Provista Blog > DNA, Gene Expression and Proteins
DNA or deoxyribonucleic acid, is the hereditary material in humans and almost all other organisms. Four chemical bases store the information in DNA, these are: adenine (A), guanine (G), cytosine (C), and thymine (T). Human DNA consists of about 3 billion bases, and more than 99 percent of those bases are the same in everyone.
DNA does not spend all of its time wound up in chromosome form. The unique double-helix structure, often referred to as a ladder, allows it to unwind during cell division in order to be copied and have the copies transferred to new cells. It also unwinds in order for its instructions to be used to make proteins in the process known as gene expression.
The process by which a gene gets turned on in a cell to make a chemical copy known as RNA (ribonucleic acid), that then may be translated into protein.
Transcription is when DNA is copied to mRNA, which carries the information needed for protein synthesis. This happens in two steps. Firstly, pre-messenger RNA is created, with the involvement of RNA polymerase enzymes. Secondly, the pre-messenger RNA is "edited" to build the aspired to mRNA molecule in a action called RNA splicing.
The mRNA formed in transcription is taken out of the nucleus, into the cytoplasm, to the ribosome (the cell's protein synthesis section). Here, the protein synthesis takes place. Messenger RNA is not directly involved in protein synthesis, instead, transfer RNA (tRNA) is required for this. The process by which mRNA directs protein synthesis with the help of tRNA is called translation.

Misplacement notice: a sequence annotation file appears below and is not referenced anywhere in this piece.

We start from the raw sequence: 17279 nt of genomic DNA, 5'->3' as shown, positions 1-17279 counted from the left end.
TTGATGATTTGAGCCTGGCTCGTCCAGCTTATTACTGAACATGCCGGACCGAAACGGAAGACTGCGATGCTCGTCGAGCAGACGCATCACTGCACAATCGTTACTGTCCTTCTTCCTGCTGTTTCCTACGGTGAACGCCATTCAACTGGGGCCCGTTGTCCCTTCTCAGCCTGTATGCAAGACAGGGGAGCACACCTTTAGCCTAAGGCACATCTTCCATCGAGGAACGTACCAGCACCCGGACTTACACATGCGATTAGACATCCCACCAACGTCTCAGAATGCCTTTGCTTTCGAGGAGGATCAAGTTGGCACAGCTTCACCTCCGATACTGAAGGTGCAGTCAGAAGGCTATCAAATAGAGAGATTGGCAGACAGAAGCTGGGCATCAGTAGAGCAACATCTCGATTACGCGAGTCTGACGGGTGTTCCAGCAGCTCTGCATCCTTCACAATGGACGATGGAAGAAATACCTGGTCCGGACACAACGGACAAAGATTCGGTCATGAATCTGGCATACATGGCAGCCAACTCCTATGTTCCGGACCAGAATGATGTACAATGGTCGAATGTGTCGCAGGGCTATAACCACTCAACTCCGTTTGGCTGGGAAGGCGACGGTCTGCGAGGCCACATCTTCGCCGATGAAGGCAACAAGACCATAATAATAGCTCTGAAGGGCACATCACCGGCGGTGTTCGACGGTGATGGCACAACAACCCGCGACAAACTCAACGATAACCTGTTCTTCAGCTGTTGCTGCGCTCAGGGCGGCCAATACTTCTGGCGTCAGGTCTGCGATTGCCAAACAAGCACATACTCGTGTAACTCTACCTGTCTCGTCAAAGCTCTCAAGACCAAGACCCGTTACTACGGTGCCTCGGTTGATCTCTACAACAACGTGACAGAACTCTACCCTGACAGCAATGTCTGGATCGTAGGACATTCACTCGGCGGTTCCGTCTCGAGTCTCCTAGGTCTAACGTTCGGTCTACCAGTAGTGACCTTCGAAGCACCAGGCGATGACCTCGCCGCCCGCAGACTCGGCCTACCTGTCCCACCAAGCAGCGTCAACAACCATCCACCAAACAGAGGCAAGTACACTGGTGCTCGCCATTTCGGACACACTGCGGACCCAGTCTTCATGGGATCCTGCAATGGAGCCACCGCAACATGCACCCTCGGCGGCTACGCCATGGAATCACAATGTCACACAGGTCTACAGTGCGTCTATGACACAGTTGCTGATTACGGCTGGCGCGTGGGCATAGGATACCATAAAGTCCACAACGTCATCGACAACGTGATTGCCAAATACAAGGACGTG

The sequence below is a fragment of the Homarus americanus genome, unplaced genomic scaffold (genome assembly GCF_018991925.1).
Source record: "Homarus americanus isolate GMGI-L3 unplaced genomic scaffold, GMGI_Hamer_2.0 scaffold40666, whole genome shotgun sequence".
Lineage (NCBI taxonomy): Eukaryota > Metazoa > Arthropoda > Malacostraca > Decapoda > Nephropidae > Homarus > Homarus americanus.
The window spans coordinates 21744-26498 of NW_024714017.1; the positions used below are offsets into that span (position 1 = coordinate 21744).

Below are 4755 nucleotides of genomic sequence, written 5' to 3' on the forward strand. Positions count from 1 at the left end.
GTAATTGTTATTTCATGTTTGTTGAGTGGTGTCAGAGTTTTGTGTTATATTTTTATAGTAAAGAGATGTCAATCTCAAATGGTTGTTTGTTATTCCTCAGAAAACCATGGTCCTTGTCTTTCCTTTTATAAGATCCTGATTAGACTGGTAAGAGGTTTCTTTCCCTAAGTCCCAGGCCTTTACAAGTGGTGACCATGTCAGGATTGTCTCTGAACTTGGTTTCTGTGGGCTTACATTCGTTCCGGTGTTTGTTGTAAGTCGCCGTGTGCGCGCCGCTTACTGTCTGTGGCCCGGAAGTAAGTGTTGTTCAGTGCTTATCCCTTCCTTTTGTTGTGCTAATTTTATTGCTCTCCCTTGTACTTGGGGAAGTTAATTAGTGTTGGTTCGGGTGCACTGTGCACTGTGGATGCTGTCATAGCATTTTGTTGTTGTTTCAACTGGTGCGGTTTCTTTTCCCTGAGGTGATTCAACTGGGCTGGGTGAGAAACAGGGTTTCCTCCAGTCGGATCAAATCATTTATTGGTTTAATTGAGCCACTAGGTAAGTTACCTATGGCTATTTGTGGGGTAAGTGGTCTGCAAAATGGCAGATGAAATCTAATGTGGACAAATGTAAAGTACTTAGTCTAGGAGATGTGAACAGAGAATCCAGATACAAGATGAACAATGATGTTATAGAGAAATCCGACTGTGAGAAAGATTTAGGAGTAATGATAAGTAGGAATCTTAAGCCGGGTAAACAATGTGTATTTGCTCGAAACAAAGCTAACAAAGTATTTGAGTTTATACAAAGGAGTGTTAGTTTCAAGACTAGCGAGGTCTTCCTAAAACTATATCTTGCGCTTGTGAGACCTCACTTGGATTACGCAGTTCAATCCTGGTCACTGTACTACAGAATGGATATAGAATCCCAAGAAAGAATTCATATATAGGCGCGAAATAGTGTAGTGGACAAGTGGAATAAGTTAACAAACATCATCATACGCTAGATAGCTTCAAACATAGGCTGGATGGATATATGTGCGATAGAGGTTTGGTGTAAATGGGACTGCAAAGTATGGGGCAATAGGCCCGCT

Our bodies break down protein from the foods we eat into individual amino acids. These amino acids are then re-assembled into specific proteins that our bodies require, including cell structure and function, as well as regulation of the body’s tissues and organs.
Proteins are simply long chains of amino acids that take on different folding or coiling patterns depending on their length and sequence of amino acids.
Proteins are essential for cellular function, making them more complex, diverse, dynamic and reflective of cellular physiology than genes. For this reason, protein biomarkers have emerged as a powerful technology to decipher biological processes and pathophysiology of cancers. Breast cancer can benefit from this technology by creating a liquid biopsy test that can detect protein biomarkers in the blood. This would allow for earlier and more accurate breast cancer detection.
At Provista Diagnostics, our mission is to develop world-class diagnostic tests for indications in breast and gynecologic cancers. As a leading diagnostics company, our aim is to create, produce and market innovative solutions for unmet clinical needs. Our products and services help to diagnose diseases and inform better clinical decisions, thus enhancing women’s health and quality of life. We do this in a responsible and ethical manner with a commitment to excellence in every aspect of our business.